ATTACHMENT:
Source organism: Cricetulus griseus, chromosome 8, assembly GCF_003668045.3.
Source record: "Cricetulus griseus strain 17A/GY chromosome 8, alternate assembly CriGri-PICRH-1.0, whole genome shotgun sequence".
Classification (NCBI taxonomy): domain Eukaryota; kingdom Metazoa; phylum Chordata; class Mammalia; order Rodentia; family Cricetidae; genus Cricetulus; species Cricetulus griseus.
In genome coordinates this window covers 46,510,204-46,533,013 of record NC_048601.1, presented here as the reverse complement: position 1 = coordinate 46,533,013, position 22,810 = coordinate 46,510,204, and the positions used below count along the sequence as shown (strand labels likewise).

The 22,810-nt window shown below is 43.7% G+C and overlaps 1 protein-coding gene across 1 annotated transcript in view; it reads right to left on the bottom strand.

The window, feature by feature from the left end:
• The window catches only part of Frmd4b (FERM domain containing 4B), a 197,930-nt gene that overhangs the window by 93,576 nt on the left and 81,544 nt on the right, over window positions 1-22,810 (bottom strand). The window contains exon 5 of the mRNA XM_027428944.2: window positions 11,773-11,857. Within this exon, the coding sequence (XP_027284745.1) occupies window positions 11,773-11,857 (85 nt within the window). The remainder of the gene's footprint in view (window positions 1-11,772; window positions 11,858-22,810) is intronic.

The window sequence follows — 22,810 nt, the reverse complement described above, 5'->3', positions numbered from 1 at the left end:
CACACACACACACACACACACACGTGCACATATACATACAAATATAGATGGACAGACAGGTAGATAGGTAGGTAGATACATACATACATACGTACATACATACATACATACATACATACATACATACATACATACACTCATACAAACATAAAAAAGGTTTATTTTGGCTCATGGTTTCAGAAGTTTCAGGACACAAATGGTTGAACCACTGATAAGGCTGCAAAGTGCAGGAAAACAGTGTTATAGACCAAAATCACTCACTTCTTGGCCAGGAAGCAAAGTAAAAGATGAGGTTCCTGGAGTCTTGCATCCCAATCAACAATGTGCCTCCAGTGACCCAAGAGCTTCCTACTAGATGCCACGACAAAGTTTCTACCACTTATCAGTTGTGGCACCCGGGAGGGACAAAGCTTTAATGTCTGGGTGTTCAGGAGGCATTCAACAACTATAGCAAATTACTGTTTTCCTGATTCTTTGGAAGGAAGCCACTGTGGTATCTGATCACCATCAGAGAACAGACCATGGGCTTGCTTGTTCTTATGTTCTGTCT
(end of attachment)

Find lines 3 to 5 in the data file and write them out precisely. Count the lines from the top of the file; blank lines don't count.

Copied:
Classification (NCBI taxonomy): domain Eukaryota; kingdom Metazoa; phylum Chordata; class Mammalia; order Rodentia; family Cricetidae; genus Cricetulus; species Cricetulus griseus.
In genome coordinates this window covers 46,510,204-46,533,013 of record NC_048601.1, presented here as the reverse complement: position 1 = coordinate 46,533,013, position 22,810 = coordinate 46,510,204, and the positions used below count along the sequence as shown (strand labels likewise).

The 22,810-nt window shown below is 43.7% G+C and overlaps 1 protein-coding gene across 1 annotated transcript in view; it reads right to left on the bottom strand.